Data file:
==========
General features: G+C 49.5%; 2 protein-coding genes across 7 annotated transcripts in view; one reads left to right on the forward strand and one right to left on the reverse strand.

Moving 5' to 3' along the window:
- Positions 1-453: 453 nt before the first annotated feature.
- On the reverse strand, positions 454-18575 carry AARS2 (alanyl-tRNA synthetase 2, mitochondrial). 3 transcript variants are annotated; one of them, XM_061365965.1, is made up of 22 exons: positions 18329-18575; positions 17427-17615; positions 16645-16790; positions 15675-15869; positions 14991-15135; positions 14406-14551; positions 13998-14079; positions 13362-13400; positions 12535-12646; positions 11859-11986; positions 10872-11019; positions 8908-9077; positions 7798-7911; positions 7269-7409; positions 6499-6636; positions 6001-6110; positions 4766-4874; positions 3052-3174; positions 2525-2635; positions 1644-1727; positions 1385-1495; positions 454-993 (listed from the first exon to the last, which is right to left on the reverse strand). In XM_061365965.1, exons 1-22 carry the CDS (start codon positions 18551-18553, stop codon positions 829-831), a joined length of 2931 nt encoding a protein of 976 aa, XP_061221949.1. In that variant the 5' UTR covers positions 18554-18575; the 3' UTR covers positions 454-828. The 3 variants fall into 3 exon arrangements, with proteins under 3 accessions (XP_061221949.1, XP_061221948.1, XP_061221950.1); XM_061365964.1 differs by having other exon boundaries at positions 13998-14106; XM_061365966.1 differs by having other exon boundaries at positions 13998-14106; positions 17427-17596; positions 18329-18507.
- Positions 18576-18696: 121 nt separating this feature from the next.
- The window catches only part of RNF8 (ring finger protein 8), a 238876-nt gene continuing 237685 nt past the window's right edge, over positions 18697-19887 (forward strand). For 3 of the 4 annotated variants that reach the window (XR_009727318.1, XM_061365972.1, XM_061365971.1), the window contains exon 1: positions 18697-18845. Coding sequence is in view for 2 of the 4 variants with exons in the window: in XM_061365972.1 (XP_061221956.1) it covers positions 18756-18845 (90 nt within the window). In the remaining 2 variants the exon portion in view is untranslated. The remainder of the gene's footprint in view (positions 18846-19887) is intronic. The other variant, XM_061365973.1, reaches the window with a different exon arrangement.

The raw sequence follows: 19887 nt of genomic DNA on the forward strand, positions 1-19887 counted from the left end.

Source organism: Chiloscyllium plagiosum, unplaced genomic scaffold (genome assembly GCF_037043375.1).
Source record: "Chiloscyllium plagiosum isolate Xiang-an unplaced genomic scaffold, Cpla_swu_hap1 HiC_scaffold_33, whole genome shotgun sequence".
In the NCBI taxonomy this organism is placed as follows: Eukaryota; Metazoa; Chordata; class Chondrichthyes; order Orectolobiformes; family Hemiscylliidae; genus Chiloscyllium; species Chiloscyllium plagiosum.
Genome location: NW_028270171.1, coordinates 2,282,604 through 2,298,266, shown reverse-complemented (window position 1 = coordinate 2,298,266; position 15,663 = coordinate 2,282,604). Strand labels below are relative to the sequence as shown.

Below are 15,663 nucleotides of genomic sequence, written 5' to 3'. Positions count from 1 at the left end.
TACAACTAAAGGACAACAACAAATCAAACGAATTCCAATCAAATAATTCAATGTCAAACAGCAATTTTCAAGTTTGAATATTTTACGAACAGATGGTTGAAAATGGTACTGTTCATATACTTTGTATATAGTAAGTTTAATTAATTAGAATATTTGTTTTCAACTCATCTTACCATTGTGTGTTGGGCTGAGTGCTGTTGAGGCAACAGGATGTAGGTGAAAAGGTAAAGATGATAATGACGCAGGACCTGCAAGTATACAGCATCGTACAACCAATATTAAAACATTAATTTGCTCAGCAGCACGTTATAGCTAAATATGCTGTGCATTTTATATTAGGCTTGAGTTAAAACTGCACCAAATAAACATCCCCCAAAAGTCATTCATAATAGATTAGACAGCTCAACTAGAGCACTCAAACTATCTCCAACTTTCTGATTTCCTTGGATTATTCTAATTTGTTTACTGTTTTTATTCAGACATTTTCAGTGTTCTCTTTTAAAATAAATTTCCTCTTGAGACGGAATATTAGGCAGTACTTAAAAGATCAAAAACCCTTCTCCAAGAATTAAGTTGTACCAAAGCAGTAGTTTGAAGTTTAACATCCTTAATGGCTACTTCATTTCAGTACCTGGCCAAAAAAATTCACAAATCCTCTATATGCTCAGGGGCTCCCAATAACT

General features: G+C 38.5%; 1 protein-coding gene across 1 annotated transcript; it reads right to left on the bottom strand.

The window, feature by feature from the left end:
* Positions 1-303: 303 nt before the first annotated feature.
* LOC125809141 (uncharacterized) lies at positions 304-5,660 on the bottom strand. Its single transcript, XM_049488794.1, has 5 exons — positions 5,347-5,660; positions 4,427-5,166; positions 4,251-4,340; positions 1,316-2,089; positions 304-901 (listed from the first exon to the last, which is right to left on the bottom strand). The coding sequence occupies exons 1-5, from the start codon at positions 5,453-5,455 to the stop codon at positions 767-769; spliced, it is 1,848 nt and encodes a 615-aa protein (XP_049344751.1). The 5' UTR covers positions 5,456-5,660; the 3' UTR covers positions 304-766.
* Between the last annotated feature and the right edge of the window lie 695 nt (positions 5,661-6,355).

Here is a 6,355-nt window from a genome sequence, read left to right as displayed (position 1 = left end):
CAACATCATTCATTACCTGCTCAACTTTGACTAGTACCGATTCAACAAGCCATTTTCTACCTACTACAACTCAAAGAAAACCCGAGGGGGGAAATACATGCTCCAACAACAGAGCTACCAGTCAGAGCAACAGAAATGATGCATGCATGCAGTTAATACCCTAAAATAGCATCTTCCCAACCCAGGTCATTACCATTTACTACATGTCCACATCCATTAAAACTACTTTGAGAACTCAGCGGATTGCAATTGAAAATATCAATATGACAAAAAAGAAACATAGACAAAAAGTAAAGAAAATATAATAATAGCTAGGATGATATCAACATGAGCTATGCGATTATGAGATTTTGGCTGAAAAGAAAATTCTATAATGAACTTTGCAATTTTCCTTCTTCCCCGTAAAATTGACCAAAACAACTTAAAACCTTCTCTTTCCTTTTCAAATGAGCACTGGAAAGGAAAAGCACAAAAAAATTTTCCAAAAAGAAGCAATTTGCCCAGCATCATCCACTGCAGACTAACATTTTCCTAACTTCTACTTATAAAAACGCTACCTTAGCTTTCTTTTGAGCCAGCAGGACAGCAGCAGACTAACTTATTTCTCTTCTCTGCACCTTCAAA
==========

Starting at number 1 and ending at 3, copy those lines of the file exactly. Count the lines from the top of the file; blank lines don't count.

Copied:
General features: G+C 49.5%; 2 protein-coding genes across 7 annotated transcripts in view; one reads left to right on the forward strand and one right to left on the reverse strand.

Moving 5' to 3' along the window:
- Positions 1-453: 453 nt before the first annotated feature.